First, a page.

Officials in Germany will soon be able to post fake, computer-generated pornographic images of children when pursuing criminals online. Parliament has approved a raft of new measures, including new “cyber grooming” laws.
Members of the Bundestag, Germany’s parliament, have approved new measures designed to help law enforcement agencies fight the sexual abuse of children online and on the darknet.
The proposals received broad cross-party support on on Friday, albeit with some criticism that they did not go far enough.
What are the main changes?
The core of the proposals can be found in two changes to the law:
- Under strict conditions, investigators will be permitted to use computer-generated material resembling sexual abuse of children on online chatrooms as part of their work.
- Attempted “cyber grooming” of operatives in sting operations will also be punishable by law in future. Previously, if people tried to groom an investigator or parent who they believed to be a child, it was not a criminal offense.
What is the legal justification for the changes?
The draft law says posting such material was often required in order to gain entry to child sex abuse chatrooms on the darknet. Operatives wishing to do this will require a judge’s approval, and will have undergone special training beforehand. No real people are allowed to appear in the footage.
“We can never forget that abusive crimes against children lie behind every image of child pornography,” said Justice Minister Christine Lambrecht, of the center-left Social Democrats (SPD). The government wanted to give investigators every possible power to ensure that perpetrators — including organizers and operators of abusive websites — could be swiftly investigated and convicted.
Lambrecht also defended the change to the law making it an offense for people to engage in chats with those they believed to be children, on which some opposition politicians had abstained in Friday’s vote. “The perpetrators are acting with the same terrible intention, namely to win children’s trust with a view to a later act of abuse,” she said.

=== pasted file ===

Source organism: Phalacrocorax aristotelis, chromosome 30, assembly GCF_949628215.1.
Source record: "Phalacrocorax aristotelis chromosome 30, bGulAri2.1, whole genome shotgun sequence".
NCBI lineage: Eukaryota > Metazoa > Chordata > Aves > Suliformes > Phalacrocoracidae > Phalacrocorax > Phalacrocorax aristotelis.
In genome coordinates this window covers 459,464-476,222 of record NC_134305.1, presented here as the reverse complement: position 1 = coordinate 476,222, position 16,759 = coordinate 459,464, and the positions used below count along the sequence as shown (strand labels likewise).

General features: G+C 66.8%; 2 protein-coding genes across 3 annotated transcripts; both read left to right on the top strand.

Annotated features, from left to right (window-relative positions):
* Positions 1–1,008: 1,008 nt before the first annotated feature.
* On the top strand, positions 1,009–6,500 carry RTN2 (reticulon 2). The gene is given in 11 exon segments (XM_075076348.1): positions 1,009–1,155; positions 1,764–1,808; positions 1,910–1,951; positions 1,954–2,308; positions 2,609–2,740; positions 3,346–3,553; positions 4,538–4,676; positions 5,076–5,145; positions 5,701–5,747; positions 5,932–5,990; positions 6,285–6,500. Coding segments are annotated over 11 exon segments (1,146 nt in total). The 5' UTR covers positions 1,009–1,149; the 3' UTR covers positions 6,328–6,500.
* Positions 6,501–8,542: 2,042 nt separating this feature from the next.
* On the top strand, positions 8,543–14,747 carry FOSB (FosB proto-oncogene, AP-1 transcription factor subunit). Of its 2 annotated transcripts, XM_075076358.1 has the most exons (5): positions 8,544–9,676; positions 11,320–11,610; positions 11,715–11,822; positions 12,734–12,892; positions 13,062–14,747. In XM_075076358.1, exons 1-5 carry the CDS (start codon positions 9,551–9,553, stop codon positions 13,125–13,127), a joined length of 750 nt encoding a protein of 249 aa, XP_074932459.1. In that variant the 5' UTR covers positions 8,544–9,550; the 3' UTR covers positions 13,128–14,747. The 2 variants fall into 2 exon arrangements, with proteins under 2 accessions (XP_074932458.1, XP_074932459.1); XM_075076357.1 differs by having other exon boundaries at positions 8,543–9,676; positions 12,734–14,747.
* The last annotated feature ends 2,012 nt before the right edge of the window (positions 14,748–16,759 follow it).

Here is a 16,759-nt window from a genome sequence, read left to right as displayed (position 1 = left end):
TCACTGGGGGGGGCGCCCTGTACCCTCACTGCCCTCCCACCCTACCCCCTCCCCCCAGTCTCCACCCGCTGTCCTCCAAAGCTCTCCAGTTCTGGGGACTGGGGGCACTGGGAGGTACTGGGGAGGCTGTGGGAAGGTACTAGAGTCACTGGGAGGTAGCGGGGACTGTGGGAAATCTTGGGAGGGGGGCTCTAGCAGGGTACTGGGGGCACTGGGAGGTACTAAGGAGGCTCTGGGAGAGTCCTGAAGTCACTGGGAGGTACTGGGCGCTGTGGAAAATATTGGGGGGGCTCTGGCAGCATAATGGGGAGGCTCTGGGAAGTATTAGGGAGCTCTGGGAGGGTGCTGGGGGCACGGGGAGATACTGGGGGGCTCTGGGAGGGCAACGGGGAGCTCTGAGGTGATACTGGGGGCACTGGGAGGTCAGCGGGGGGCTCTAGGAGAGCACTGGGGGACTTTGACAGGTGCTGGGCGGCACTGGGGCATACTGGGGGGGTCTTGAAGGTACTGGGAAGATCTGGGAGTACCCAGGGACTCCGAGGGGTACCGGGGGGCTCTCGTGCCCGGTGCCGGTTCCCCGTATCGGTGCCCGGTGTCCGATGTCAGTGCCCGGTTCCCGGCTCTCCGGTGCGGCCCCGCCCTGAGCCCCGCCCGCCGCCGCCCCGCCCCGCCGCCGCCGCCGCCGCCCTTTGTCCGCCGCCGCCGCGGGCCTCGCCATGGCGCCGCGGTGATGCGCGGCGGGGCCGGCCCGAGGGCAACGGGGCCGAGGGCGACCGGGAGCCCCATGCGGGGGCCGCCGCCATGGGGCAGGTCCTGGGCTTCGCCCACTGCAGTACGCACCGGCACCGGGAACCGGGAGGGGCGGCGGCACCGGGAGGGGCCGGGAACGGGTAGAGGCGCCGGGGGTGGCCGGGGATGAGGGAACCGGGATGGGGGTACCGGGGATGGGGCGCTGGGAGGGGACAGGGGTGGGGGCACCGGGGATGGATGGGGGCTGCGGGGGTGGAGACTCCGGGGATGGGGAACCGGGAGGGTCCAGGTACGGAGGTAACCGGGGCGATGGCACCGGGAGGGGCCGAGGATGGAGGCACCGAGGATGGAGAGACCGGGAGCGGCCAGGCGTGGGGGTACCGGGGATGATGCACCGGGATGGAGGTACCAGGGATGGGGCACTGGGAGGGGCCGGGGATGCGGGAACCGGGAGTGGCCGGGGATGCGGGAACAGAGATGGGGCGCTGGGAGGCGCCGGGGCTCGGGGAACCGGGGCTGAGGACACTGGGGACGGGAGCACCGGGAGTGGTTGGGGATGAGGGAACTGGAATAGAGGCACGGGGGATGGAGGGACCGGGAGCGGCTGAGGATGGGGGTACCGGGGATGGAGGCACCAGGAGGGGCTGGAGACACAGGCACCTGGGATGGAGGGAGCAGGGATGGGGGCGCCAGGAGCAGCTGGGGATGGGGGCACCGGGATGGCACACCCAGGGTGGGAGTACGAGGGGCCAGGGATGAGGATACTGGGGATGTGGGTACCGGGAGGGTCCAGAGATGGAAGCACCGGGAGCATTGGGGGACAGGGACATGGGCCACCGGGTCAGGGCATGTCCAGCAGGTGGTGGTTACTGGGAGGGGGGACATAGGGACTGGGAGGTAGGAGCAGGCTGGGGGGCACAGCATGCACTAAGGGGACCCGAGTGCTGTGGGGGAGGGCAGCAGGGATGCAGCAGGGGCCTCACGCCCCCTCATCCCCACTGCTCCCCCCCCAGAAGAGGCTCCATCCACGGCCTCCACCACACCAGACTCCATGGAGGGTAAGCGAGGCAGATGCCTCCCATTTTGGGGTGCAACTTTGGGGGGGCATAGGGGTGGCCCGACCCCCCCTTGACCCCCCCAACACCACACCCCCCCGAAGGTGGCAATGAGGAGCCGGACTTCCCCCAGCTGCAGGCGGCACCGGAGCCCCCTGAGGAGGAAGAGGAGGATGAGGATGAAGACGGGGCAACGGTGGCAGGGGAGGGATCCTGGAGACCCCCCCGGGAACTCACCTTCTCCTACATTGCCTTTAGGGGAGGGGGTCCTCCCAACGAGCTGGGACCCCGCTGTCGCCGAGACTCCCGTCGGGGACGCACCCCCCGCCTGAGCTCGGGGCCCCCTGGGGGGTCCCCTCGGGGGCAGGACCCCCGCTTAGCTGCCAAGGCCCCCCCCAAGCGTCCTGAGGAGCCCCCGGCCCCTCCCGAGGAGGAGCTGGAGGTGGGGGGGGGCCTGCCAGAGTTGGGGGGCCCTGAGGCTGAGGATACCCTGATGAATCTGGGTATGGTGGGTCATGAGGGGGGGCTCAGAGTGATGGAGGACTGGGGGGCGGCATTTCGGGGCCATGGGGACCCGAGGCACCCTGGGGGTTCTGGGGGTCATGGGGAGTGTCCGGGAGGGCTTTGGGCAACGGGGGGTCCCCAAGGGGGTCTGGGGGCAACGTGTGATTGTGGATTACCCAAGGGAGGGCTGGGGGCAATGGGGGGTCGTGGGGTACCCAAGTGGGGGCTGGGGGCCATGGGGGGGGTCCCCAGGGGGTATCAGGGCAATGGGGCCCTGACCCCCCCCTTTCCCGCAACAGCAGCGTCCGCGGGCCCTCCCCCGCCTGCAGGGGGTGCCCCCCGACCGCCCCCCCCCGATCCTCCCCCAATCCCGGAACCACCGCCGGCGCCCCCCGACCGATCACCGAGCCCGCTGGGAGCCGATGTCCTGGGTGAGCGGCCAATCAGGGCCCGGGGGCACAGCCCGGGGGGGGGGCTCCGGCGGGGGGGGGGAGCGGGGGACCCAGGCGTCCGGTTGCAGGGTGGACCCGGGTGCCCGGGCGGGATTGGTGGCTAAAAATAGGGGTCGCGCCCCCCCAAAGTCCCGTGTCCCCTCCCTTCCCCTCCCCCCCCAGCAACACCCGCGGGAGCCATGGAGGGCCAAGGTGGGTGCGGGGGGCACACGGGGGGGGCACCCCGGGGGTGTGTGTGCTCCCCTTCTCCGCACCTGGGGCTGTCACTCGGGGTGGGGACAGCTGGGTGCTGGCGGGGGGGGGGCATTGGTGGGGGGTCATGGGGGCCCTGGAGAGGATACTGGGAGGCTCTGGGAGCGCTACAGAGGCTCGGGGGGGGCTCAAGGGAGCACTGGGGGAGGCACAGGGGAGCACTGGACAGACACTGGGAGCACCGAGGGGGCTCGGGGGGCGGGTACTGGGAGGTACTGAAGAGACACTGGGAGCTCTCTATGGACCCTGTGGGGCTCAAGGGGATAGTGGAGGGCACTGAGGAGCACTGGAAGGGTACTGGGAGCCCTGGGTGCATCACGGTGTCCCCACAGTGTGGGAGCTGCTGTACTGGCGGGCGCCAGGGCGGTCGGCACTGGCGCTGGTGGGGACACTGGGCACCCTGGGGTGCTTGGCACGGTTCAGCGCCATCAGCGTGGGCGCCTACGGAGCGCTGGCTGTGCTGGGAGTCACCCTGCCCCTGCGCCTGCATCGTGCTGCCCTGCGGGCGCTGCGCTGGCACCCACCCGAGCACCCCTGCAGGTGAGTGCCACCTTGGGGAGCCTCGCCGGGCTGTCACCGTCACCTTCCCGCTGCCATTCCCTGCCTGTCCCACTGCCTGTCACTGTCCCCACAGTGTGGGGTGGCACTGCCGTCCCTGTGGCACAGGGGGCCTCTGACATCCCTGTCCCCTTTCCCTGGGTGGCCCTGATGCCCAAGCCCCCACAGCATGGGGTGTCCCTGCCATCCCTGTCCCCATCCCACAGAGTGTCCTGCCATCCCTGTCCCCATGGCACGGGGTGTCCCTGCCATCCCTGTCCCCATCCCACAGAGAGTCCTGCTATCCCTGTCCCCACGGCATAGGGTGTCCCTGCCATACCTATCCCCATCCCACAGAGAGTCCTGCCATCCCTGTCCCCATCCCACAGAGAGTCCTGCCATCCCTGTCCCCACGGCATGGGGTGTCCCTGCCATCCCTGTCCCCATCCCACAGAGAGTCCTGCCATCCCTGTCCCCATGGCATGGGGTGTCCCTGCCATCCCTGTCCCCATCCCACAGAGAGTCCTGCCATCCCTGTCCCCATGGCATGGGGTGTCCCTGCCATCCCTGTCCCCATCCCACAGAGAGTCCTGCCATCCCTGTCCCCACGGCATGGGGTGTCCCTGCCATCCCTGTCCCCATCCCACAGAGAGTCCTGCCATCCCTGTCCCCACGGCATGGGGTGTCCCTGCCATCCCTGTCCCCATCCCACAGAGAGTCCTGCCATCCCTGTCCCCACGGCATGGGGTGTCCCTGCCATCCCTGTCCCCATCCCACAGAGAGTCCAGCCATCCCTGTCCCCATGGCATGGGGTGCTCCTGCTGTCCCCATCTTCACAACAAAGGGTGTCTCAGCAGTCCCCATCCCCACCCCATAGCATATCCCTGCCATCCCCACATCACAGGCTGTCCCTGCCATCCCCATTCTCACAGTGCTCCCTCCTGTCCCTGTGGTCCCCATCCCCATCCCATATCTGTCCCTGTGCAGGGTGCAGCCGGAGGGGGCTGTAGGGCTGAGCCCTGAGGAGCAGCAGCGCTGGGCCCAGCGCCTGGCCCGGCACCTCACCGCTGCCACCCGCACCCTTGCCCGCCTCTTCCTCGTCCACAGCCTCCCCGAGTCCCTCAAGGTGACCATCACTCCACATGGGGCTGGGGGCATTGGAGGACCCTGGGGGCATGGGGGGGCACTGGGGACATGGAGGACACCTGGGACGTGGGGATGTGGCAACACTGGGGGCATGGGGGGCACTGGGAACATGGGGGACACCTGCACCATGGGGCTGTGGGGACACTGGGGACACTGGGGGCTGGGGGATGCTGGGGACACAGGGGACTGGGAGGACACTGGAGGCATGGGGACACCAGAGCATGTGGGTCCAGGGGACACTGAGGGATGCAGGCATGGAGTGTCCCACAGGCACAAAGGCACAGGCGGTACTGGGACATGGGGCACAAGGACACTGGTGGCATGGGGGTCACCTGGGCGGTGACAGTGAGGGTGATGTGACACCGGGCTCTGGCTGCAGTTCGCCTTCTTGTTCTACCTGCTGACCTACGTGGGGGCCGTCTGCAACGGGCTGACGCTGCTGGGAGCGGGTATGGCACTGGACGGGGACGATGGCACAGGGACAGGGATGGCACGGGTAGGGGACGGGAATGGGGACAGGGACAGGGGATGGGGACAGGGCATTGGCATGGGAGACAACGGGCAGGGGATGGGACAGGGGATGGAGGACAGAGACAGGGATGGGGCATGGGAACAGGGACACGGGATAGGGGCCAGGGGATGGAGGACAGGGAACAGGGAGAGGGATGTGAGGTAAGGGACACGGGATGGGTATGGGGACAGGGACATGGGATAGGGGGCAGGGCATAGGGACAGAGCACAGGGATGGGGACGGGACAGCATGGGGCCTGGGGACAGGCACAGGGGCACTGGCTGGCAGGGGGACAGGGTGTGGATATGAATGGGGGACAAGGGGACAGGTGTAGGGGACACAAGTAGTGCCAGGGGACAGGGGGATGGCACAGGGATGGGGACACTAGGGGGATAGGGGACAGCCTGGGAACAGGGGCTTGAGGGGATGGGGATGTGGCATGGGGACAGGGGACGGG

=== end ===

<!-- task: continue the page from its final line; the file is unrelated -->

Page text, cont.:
Family Minister Franziska Giffey, also of the SPD, drew attention to planned future legislation on the same issue.
“To protect children and young people we need more prevention alongside tougher prosecution,” Giffey said in a statement. “We will achieve exactly that with the new youth media protection laws, that we’ve agreed to at a ministerial level and should be passed later this year.”
These draft laws will oblige online companies to improve their protections for children in a variety of different ways — “and anyone who fails to make provisions [to meet the draft law] will have to reckon with hefty punitive fines,” Giffey said.
NGOs: Still more to do, not least to help victims
“The changes to the law are another important and positive signal,” Julia von Weiler, director of the NGO Innocence in Danger, which works to combat child sexual abuse around the world, told DW. “Even politics has finally understood the gigantic dimensions of child pornography online.” However, she noted that law enforcement resources to combat this issue remained insufficient.
“The probability of being caught is still very small. The perpetrators, male and female, know that very few public servants are on their tails. But still, perhaps now they will be a little more intimidated.”
Von Weiler, a trained psychiatrist, also said more attention must be paid to counseling and other psychiatric services for boys and girls who have been victims of abuse and require “competent advisers.”
She also pointed to two recent, prominent cases in Germany as the reason for action in parliament — the discovery of a large amount of child sexual abuse material in Bergisch Gladbach last October, which has sprawled into a nationwide investigation, and revelations of years of child sexual abuse at a campsite in Lügde.
The German Children’s Fund charity (Deutscher Kinderhilfswerk) welcomed the measures as a good first step but said further changes were needed.
“Besides these changes to the laws, more investigators for the police and the prosecution services are required to better protect children from cyber grooming online,” the charity’s vice president Anne Lütkes said. Lütkes also lobbied for greater efforts to educate children about the dangers online and how to avoid them.